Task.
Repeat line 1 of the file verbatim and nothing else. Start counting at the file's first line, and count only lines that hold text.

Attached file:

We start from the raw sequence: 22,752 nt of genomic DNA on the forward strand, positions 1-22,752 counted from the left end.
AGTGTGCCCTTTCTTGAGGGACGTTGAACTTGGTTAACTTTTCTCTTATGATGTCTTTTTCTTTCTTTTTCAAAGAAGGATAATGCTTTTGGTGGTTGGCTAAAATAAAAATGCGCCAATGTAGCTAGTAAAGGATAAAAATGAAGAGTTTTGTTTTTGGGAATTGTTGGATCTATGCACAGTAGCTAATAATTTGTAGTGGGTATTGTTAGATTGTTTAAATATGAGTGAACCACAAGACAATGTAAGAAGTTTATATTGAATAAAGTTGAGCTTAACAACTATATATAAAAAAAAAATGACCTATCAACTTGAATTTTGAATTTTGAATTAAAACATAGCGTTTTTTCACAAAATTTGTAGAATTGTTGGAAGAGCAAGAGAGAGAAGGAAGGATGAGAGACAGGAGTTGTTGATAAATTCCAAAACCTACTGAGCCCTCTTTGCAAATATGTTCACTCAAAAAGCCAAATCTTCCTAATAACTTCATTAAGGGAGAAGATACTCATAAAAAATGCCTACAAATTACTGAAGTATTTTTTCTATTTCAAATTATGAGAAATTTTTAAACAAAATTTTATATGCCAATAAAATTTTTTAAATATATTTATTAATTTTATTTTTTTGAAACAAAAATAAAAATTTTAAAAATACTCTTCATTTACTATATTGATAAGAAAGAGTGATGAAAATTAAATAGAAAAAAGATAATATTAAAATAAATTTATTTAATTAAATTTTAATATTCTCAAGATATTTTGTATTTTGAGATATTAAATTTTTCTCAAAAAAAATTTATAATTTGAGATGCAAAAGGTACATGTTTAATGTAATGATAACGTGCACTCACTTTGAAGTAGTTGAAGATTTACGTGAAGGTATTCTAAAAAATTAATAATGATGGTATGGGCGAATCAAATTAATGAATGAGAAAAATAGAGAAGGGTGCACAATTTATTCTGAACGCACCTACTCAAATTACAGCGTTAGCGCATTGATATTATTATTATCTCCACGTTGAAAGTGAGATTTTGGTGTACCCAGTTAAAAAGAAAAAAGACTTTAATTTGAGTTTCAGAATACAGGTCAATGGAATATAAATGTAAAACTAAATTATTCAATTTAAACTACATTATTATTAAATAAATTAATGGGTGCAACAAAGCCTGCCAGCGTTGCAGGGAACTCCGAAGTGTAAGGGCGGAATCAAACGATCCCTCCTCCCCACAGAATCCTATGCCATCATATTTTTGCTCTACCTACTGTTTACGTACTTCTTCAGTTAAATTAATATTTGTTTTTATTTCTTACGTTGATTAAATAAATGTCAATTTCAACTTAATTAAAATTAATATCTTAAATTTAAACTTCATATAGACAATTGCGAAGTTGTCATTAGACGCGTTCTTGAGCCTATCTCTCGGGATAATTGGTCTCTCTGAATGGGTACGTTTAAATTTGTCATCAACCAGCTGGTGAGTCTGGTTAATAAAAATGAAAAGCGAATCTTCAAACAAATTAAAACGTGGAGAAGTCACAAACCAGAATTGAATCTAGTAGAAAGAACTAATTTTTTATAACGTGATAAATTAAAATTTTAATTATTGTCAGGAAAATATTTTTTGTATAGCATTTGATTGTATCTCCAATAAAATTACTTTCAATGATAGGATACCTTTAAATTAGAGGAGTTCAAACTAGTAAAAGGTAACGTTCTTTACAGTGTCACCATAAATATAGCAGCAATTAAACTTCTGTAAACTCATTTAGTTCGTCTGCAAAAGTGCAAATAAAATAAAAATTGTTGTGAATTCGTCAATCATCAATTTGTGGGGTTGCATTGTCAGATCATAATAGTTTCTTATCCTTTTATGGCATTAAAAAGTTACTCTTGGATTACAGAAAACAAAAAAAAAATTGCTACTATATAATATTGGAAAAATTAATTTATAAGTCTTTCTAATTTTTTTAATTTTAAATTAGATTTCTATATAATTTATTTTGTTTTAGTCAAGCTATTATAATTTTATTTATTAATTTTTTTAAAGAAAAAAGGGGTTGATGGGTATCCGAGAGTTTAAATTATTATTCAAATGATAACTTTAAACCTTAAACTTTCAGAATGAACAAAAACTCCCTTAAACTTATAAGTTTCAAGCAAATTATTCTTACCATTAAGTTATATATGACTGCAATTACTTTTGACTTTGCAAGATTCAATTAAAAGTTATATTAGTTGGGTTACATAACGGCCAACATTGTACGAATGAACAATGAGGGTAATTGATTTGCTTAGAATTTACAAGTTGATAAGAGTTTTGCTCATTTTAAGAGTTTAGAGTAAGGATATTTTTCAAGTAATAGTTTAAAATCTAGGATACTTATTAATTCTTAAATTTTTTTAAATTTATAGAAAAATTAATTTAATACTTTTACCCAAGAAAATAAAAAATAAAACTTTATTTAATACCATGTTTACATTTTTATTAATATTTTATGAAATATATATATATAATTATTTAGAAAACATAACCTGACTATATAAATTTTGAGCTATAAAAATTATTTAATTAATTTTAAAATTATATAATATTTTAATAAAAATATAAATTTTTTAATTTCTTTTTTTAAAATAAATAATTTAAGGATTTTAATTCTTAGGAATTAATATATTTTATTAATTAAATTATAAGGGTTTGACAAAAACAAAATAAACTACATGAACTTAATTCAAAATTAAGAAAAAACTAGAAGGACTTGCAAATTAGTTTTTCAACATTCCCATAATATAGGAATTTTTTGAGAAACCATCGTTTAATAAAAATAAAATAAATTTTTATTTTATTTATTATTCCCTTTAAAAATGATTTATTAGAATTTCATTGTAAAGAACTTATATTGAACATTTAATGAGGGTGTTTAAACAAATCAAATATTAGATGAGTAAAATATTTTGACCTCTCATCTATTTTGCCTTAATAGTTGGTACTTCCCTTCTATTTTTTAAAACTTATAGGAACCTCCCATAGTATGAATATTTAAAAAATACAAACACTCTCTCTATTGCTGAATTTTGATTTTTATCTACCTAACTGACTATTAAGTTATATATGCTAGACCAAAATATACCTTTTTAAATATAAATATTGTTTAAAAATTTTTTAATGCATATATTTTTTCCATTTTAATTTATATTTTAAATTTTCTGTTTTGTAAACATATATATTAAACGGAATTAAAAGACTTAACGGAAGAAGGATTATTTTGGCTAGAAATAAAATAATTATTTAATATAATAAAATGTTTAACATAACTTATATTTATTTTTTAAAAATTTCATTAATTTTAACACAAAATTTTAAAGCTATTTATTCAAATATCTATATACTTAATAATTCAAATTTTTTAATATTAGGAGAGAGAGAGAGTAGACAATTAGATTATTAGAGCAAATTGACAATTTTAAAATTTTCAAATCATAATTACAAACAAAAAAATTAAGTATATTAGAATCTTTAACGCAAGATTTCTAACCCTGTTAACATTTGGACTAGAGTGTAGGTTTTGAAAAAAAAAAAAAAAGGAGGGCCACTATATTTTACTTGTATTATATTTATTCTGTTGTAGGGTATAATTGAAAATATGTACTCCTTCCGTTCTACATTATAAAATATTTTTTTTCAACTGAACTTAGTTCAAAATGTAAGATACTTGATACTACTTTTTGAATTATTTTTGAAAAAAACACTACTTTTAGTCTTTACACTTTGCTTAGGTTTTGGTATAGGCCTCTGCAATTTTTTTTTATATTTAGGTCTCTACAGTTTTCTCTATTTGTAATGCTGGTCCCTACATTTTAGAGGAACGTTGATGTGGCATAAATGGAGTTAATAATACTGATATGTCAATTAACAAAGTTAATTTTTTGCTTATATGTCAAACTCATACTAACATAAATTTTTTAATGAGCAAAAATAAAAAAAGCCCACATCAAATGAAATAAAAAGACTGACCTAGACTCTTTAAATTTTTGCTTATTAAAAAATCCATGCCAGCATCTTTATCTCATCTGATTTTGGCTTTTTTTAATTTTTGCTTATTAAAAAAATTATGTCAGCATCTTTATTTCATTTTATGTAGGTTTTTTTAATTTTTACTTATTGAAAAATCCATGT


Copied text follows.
We start from the raw sequence: 22,752 nt of genomic DNA on the forward strand, positions 1-22,752 counted from the left end.